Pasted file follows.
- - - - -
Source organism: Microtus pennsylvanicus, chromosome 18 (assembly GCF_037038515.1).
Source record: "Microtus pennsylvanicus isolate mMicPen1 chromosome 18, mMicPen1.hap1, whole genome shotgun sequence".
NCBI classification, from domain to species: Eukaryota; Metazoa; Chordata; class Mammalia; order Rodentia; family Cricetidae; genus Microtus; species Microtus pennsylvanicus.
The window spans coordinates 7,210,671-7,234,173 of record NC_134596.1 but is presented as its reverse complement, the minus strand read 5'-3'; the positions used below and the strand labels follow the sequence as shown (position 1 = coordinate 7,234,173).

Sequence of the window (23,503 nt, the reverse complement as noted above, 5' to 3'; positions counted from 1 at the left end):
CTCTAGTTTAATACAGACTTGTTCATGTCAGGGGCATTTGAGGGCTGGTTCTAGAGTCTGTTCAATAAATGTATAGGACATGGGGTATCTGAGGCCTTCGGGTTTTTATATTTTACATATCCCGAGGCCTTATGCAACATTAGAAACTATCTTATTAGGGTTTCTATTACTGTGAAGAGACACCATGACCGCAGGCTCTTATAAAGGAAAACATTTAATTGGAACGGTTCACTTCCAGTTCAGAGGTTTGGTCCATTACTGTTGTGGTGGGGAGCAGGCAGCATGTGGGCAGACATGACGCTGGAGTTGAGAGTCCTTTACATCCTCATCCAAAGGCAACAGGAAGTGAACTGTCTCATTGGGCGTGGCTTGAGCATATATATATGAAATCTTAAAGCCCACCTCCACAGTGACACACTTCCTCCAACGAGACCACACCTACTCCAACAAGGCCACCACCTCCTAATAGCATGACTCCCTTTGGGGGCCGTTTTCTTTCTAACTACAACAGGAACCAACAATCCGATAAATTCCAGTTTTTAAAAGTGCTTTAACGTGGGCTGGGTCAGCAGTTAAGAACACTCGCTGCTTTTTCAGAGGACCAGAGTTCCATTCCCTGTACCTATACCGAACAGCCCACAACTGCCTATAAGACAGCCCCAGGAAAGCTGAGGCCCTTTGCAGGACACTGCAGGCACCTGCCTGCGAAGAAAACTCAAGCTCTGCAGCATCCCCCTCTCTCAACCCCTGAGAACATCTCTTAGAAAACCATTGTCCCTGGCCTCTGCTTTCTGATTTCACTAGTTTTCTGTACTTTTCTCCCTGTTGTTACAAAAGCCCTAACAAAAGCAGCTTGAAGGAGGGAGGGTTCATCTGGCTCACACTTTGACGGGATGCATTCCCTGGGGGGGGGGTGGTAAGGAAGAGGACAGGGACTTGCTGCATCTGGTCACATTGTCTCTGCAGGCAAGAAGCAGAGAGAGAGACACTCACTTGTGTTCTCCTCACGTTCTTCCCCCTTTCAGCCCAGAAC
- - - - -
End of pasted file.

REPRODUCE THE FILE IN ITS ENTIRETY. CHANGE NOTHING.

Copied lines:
Source organism: Microtus pennsylvanicus, chromosome 18 (assembly GCF_037038515.1).
Source record: "Microtus pennsylvanicus isolate mMicPen1 chromosome 18, mMicPen1.hap1, whole genome shotgun sequence".
NCBI classification, from domain to species: Eukaryota; Metazoa; Chordata; class Mammalia; order Rodentia; family Cricetidae; genus Microtus; species Microtus pennsylvanicus.
The window spans coordinates 7,210,671-7,234,173 of record NC_134596.1 but is presented as its reverse complement, the minus strand read 5'-3'; the positions used below and the strand labels follow the sequence as shown (position 1 = coordinate 7,234,173).

Sequence of the window (23,503 nt, the reverse complement as noted above, 5' to 3'; positions counted from 1 at the left end):
CTCTAGTTTAATACAGACTTGTTCATGTCAGGGGCATTTGAGGGCTGGTTCTAGAGTCTGTTCAATAAATGTATAGGACATGGGGTATCTGAGGCCTTCGGGTTTTTATATTTTACATATCCCGAGGCCTTATGCAACATTAGAAACTATCTTATTAGGGTTTCTATTACTGTGAAGAGACACCATGACCGCAGGCTCTTATAAAGGAAAACATTTAATTGGAACGGTTCACTTCCAGTTCAGAGGTTTGGTCCATTACTGTTGTGGTGGGGAGCAGGCAGCATGTGGGCAGACATGACGCTGGAGTTGAGAGTCCTTTACATCCTCATCCAAAGGCAACAGGAAGTGAACTGTCTCATTGGGCGTGGCTTGAGCATATATATATGAAATCTTAAAGCCCACCTCCACAGTGACACACTTCCTCCAACGAGACCACACCTACTCCAACAAGGCCACCACCTCCTAATAGCATGACTCCCTTTGGGGGCCGTTTTCTTTCTAACTACAACAGGAACCAACAATCCGATAAATTCCAGTTTTTAAAAGTGCTTTAACGTGGGCTGGGTCAGCAGTTAAGAACACTCGCTGCTTTTTCAGAGGACCAGAGTTCCATTCCCTGTACCTATACCGAACAGCCCACAACTGCCTATAAGACAGCCCCAGGAAAGCTGAGGCCCTTTGCAGGACACTGCAGGCACCTGCCTGCGAAGAAAACTCAAGCTCTGCAGCATCCCCCTCTCTCAACCCCTGAGAACATCTCTTAGAAAACCATTGTCCCTGGCCTCTGCTTTCTGATTTCACTAGTTTTCTGTACTTTTCTCCCTGTTGTTACAAAAGCCCTAACAAAAGCAGCTTGAAGGAGGGAGGGTTCATCTGGCTCACACTTTGACGGGATGCATTCCCTGGGGGGGGGGTGGTAAGGAAGAGGACAGGGACTTGCTGCATCTGGTCACATTGTCTCTGCAGGCAAGAAGCAGAGAGAGAGACACTCACTTGTGTTCTCCTCACGTTCTTCCCCCTTTCAGCCCAGAAC